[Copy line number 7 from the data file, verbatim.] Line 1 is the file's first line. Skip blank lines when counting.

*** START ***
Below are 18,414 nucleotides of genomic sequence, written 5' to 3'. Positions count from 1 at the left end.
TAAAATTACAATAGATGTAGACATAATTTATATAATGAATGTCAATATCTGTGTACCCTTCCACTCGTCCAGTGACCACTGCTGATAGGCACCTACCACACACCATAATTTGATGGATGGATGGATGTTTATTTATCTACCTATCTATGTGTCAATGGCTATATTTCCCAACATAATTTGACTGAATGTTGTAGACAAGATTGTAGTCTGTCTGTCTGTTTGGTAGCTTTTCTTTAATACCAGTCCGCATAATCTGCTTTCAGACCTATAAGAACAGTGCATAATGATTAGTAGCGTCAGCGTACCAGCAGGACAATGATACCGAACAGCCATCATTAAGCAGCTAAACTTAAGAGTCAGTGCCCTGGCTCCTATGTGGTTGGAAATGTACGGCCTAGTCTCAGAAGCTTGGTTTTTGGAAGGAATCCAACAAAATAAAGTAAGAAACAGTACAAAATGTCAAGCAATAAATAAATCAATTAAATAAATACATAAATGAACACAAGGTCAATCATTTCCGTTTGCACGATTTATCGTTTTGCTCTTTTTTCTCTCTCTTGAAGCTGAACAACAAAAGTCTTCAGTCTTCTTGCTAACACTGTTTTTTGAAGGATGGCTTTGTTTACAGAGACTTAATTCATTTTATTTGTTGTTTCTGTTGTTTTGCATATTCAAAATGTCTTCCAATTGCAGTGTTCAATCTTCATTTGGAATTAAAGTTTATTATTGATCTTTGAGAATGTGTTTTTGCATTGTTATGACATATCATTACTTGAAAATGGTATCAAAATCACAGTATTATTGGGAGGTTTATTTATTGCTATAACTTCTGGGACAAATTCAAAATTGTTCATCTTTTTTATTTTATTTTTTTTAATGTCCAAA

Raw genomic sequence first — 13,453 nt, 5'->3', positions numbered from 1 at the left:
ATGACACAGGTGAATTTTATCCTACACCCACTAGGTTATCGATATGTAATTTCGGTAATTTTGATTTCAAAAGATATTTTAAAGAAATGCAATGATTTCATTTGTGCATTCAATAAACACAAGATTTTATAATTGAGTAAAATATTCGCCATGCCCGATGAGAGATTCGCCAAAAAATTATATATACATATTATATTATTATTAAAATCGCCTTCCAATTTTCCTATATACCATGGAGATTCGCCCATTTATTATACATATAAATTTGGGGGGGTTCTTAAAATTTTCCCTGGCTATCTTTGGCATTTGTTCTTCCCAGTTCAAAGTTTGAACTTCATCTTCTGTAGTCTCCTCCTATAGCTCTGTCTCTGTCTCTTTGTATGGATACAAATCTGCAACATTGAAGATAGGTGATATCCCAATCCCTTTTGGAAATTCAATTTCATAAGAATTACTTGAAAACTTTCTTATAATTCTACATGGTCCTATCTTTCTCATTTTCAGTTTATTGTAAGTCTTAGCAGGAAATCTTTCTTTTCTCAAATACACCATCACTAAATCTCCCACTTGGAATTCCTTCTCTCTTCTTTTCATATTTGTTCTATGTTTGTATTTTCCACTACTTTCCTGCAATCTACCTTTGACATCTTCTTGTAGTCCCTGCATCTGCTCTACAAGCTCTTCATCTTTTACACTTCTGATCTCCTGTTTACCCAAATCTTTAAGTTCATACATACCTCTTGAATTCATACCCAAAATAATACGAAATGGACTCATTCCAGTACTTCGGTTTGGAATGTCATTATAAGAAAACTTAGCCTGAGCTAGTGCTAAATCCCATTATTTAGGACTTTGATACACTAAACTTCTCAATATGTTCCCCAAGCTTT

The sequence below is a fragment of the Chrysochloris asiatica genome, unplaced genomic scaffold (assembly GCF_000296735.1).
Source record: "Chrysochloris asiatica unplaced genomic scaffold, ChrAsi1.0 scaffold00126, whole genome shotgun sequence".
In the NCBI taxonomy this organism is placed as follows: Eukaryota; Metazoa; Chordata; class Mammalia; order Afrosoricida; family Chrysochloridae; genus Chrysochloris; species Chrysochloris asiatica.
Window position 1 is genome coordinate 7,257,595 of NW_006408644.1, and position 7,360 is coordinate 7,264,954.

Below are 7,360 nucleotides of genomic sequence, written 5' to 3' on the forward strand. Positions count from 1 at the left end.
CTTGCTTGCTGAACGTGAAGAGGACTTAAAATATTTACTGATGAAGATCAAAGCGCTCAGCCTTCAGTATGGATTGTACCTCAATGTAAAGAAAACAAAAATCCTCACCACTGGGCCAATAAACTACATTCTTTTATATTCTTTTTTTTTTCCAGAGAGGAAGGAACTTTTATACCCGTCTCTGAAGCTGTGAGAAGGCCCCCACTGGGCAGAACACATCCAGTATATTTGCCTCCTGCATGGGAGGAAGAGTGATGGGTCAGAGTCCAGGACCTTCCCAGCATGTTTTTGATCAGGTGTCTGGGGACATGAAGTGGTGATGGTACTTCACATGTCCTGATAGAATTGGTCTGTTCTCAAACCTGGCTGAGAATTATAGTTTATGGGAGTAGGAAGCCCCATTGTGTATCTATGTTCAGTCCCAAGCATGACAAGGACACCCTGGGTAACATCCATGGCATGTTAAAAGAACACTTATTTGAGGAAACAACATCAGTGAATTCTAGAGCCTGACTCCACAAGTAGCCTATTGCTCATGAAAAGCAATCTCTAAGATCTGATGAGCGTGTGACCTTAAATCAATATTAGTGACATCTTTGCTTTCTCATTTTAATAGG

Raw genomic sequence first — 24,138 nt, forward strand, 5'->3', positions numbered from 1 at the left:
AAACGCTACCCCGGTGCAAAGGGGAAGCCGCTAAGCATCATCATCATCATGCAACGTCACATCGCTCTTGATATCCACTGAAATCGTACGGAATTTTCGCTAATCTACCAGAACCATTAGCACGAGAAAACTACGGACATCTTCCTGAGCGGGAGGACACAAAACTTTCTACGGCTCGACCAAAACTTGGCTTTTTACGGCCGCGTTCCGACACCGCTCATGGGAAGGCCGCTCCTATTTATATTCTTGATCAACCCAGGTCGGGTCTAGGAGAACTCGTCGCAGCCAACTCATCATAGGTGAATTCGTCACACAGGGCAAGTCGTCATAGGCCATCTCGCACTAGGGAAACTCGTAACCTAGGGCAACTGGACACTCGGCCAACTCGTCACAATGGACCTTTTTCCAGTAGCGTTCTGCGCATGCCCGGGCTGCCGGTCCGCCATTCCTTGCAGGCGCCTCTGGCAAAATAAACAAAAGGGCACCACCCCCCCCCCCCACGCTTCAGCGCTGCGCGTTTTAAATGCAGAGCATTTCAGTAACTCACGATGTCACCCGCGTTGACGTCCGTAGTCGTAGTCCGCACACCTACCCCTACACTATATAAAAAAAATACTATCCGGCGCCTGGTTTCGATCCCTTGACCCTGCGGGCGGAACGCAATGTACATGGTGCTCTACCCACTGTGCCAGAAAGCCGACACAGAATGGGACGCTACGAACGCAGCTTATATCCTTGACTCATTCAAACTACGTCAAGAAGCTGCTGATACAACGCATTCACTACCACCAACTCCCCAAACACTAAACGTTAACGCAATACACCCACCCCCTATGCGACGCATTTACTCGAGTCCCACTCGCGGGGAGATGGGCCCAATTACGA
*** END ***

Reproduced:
In the NCBI taxonomy this organism is placed as follows: Eukaryota; Metazoa; Chordata; class Mammalia; order Afrosoricida; family Chrysochloridae; genus Chrysochloris; species Chrysochloris asiatica.